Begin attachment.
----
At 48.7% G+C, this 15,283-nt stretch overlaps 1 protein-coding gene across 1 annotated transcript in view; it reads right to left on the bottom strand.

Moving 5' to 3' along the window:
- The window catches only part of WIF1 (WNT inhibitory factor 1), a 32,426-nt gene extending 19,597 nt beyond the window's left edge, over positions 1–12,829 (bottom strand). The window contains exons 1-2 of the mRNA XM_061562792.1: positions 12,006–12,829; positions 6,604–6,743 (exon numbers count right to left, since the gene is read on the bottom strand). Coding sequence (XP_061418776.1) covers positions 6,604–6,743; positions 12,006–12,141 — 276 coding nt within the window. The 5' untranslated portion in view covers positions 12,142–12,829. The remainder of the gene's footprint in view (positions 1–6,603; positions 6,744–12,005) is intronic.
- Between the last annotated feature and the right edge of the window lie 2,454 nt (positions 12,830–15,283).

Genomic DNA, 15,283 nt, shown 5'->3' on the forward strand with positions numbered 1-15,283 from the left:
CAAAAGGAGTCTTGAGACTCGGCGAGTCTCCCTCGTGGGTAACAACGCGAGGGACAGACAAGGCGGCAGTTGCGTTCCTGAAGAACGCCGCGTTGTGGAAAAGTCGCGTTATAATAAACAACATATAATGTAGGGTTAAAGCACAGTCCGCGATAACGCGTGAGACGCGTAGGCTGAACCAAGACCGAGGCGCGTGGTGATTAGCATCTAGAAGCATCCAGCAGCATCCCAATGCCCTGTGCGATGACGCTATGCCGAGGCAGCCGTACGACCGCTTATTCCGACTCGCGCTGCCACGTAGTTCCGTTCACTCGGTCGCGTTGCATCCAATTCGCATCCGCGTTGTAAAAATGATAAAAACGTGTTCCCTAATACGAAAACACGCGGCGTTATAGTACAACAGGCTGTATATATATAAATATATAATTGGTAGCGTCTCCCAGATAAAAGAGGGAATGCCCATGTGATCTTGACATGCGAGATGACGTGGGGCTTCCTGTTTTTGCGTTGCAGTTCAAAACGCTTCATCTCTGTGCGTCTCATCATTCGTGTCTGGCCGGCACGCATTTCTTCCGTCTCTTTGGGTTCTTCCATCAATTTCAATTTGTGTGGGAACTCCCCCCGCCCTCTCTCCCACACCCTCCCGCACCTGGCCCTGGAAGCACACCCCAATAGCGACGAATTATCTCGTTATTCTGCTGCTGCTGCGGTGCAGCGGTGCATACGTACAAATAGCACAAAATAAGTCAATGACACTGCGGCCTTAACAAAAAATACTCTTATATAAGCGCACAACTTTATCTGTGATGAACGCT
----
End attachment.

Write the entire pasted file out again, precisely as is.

At 48.7% G+C, this 15,283-nt stretch overlaps 1 protein-coding gene across 1 annotated transcript in view; it reads right to left on the bottom strand.

Moving 5' to 3' along the window:
- The window catches only part of WIF1 (WNT inhibitory factor 1), a 32,426-nt gene extending 19,597 nt beyond the window's left edge, over positions 1–12,829 (bottom strand). The window contains exons 1-2 of the mRNA XM_061562792.1: positions 12,006–12,829; positions 6,604–6,743 (exon numbers count right to left, since the gene is read on the bottom strand). Coding sequence (XP_061418776.1) covers positions 6,604–6,743; positions 12,006–12,141 — 276 coding nt within the window. The 5' untranslated portion in view covers positions 12,142–12,829. The remainder of the gene's footprint in view (positions 1–6,603; positions 6,744–12,005) is intronic.
- Between the last annotated feature and the right edge of the window lie 2,454 nt (positions 12,830–15,283).

Genomic DNA, 15,283 nt, shown 5'->3' on the forward strand with positions numbered 1-15,283 from the left:
CAAAAGGAGTCTTGAGACTCGGCGAGTCTCCCTCGTGGGTAACAACGCGAGGGACAGACAAGGCGGCAGTTGCGTTCCTGAAGAACGCCGCGTTGTGGAAAAGTCGCGTTATAATAAACAACATATAATGTAGGGTTAAAGCACAGTCCGCGATAACGCGTGAGACGCGTAGGCTGAACCAAGACCGAGGCGCGTGGTGATTAGCATCTAGAAGCATCCAGCAGCATCCCAATGCCCTGTGCGATGACGCTATGCCGAGGCAGCCGTACGACCGCTTATTCCGACTCGCGCTGCCACGTAGTTCCGTTCACTCGGTCGCGTTGCATCCAATTCGCATCCGCGTTGTAAAAATGATAAAAACGTGTTCCCTAATACGAAAACACGCGGCGTTATAGTACAACAGGCTGTATATATATAAATATATAATTGGTAGCGTCTCCCAGATAAAAGAGGGAATGCCCATGTGATCTTGACATGCGAGATGACGTGGGGCTTCCTGTTTTTGCGTTGCAGTTCAAAACGCTTCATCTCTGTGCGTCTCATCATTCGTGTCTGGCCGGCACGCATTTCTTCCGTCTCTTTGGGTTCTTCCATCAATTTCAATTTGTGTGGGAACTCCCCCCGCCCTCTCTCCCACACCCTCCCGCACCTGGCCCTGGAAGCACACCCCAATAGCGACGAATTATCTCGTTATTCTGCTGCTGCTGCGGTGCAGCGGTGCATACGTACAAATAGCACAAAATAAGTCAATGACACTGCGGCCTTAACAAAAAATACTCTTATATAAGCGCACAACTTTATCTGTGATGAACGCT